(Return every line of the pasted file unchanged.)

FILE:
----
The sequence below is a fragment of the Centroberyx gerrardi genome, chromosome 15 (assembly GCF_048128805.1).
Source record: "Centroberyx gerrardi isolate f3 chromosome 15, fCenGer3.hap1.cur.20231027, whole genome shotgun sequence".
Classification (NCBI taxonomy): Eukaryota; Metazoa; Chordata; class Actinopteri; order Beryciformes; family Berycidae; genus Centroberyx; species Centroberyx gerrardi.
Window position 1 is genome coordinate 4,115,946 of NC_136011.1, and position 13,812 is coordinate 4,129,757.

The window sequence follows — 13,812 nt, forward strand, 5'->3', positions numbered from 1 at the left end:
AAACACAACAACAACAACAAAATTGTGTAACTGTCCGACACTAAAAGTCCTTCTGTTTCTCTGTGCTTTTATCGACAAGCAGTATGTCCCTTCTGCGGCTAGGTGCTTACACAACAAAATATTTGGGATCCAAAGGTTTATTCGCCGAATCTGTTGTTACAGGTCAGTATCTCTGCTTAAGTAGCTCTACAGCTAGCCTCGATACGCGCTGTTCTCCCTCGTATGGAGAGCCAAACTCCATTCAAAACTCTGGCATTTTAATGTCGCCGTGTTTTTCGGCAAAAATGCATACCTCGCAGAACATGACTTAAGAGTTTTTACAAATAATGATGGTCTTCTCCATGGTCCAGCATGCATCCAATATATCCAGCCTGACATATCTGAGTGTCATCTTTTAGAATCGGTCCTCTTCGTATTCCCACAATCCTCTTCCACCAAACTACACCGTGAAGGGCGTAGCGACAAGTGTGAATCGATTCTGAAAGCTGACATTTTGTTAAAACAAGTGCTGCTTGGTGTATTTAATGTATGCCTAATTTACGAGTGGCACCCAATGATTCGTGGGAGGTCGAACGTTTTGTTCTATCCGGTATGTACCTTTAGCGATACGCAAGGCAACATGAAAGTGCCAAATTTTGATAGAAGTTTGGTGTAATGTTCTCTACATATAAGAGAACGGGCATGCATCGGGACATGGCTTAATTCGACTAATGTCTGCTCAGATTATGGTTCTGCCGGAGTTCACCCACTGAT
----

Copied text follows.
The sequence below is a fragment of the Centroberyx gerrardi genome, chromosome 15 (assembly GCF_048128805.1).
Source record: "Centroberyx gerrardi isolate f3 chromosome 15, fCenGer3.hap1.cur.20231027, whole genome shotgun sequence".
Classification (NCBI taxonomy): Eukaryota; Metazoa; Chordata; class Actinopteri; order Beryciformes; family Berycidae; genus Centroberyx; species Centroberyx gerrardi.
Window position 1 is genome coordinate 4,115,946 of NC_136011.1, and position 13,812 is coordinate 4,129,757.

The window sequence follows — 13,812 nt, forward strand, 5'->3', positions numbered from 1 at the left end:
AAACACAACAACAACAACAAAATTGTGTAACTGTCCGACACTAAAAGTCCTTCTGTTTCTCTGTGCTTTTATCGACAAGCAGTATGTCCCTTCTGCGGCTAGGTGCTTACACAACAAAATATTTGGGATCCAAAGGTTTATTCGCCGAATCTGTTGTTACAGGTCAGTATCTCTGCTTAAGTAGCTCTACAGCTAGCCTCGATACGCGCTGTTCTCCCTCGTATGGAGAGCCAAACTCCATTCAAAACTCTGGCATTTTAATGTCGCCGTGTTTTTCGGCAAAAATGCATACCTCGCAGAACATGACTTAAGAGTTTTTACAAATAATGATGGTCTTCTCCATGGTCCAGCATGCATCCAATATATCCAGCCTGACATATCTGAGTGTCATCTTTTAGAATCGGTCCTCTTCGTATTCCCACAATCCTCTTCCACCAAACTACACCGTGAAGGGCGTAGCGACAAGTGTGAATCGATTCTGAAAGCTGACATTTTGTTAAAACAAGTGCTGCTTGGTGTATTTAATGTATGCCTAATTTACGAGTGGCACCCAATGATTCGTGGGAGGTCGAACGTTTTGTTCTATCCGGTATGTACCTTTAGCGATACGCAAGGCAACATGAAAGTGCCAAATTTTGATAGAAGTTTGGTGTAATGTTCTCTACATATAAGAGAACGGGCATGCATCGGGACATGGCTTAATTCGACTAATGTCTGCTCAGATTATGGTTCTGCCGGAGTTCACCCACTGAT